US10044617B2 (en) 2014-11-14 2018-08-07 Nicira, Inc. Stateful services on stateless clustered edge
US9866473B2 (en) 2014-11-14 2018-01-09 Nicira, Inc. Stateful services on stateless clustered edge
US9736063B2 (en) * 2015-02-17 2017-08-15 Huawei Technologies Co., Ltd. Service chaining using source routing
EP3257228A4 (en) * 2015-03-10 2018-03-14 Huawei Technologies Co., Ltd. Software defined network (sdn) control signaling for traffic engineering to enable multi-type transport in data plane
US9749225B2 (en) 2015-04-17 2017-08-29 Huawei Technologies Co., Ltd. Software defined network (SDN) control signaling for traffic engineering to enable multi-type transport in a data plane
US10341311B2 (en) 2015-07-20 2019-07-02 Schweitzer Engineering Laboratories, Inc. Communication device for implementing selective encryption in a software defined network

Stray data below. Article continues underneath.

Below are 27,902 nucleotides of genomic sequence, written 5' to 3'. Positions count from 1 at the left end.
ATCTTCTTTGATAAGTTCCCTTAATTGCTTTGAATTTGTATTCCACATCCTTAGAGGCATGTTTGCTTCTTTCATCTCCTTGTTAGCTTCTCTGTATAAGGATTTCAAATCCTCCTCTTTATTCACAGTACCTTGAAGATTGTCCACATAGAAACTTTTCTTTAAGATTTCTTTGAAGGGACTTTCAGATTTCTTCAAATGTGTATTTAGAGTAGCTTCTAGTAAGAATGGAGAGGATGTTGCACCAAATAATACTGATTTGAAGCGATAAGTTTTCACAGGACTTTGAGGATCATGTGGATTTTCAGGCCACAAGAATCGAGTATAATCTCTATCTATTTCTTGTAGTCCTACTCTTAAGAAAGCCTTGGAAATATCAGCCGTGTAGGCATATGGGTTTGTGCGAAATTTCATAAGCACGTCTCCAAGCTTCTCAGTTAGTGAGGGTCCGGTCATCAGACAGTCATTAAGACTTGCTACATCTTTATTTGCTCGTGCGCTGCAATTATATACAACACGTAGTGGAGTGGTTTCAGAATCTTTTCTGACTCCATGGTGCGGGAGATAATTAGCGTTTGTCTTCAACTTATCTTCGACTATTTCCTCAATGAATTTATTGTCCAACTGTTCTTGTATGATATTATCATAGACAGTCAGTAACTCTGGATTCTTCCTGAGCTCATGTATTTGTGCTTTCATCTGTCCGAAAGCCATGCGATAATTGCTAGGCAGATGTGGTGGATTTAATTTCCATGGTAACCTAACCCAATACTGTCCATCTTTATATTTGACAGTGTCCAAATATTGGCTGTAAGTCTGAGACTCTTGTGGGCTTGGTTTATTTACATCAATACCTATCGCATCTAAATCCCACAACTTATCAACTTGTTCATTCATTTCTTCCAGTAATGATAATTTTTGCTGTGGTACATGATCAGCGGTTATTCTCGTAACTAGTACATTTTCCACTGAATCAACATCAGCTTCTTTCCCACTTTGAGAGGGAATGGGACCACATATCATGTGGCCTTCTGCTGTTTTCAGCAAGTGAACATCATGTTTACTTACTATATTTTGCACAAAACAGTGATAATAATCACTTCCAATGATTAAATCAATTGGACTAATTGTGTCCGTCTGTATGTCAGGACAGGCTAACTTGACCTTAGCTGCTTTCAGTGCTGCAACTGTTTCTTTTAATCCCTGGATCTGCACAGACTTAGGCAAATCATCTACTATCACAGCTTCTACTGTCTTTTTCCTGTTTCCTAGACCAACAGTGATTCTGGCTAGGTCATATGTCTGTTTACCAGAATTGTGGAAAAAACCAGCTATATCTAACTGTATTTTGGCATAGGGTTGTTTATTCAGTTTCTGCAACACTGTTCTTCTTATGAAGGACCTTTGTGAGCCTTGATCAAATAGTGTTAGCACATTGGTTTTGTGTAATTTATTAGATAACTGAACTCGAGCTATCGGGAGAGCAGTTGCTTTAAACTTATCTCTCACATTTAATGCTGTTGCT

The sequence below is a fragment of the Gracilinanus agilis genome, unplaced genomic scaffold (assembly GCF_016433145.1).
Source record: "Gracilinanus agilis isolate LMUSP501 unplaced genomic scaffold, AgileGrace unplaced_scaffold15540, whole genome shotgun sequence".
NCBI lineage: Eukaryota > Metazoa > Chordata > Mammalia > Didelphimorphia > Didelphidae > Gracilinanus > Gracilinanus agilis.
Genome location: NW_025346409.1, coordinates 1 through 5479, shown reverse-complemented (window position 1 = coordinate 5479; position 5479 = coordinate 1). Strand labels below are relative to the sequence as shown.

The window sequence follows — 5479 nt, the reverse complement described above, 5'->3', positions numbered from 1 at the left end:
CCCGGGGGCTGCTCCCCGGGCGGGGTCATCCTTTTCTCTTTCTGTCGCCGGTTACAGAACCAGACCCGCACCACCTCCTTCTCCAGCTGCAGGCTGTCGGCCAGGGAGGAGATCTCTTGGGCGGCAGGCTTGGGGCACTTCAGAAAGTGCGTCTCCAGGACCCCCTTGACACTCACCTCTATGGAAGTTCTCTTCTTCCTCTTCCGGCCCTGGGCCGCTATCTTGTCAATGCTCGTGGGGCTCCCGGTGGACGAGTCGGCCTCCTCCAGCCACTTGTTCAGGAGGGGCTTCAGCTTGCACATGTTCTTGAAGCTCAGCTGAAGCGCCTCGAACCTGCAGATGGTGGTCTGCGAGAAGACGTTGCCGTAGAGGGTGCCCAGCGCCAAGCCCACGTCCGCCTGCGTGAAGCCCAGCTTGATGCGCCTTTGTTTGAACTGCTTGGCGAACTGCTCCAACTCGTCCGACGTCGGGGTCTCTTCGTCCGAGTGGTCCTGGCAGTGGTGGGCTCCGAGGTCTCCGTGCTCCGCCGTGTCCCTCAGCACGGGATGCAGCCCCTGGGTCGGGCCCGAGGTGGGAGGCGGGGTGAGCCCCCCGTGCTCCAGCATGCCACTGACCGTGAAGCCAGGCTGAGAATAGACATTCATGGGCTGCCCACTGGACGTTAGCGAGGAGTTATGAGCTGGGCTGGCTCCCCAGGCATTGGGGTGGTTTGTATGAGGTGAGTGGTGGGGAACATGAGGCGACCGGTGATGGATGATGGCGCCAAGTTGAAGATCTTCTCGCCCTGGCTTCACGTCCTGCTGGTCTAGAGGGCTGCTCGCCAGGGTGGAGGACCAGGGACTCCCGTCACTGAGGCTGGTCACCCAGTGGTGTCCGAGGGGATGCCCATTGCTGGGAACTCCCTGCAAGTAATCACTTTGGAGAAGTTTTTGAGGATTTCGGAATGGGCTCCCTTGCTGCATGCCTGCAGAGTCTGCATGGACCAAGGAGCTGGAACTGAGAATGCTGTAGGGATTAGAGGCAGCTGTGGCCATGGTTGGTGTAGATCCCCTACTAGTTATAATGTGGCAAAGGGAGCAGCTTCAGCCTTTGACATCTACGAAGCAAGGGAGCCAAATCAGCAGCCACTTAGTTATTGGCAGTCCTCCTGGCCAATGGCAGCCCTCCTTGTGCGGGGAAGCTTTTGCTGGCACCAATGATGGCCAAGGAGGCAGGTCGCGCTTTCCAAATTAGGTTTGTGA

US9923779B2 (en) * 2015-07-20 2018-03-20 Schweitzer Engineering Laboratories, Inc. Configuration of a software defined network
US9866483B2 (en) 2015-07-20 2018-01-09 Schweitzer Engineering Laboratories, Inc. Routing of traffic in network through automatically generated and physically distinct communication paths
US9900206B2 (en) 2015-07-20 2018-02-20 Schweitzer Engineering Laboratories, Inc. Communication device with persistent configuration and verification
US10505846B2 (en) * 2015-07-22 2019-12-10 Cisco Technology, Inc. Resilient segment routing service hunting with TCP session stickiness
US20170048139A1 (en) * 2015-08-14 2017-02-16 Futurewei Technologies, Inc. Interconnecting an Overlay Management Control Network (OMCN) to a Non-OMCN
EP3306871A4 (en) * 2015-11-27 2018-08-22 Huawei Technologies Co., Ltd. Method and apparatus for acquiring path information
US10447585B2 (en) * 2016-12-19 2019-10-15 Futurewei Technologies, Inc. Programmable and low latency switch fabric for scale-out router

Citations (12)

* Cited by examiner, † Cited by third party
Publication number Priority date Publication date Assignee Title
US20030033427A1 (en) * 2001-05-10 2003-02-13 Brahmaroutu Surender V. Method for determining multiple paths between ports in a switched fabric
US20050129022A1 (en) 2001-07-17 2005-06-16 Antonio Mugica Method of device-to-device communications in hybrid distributed device control networks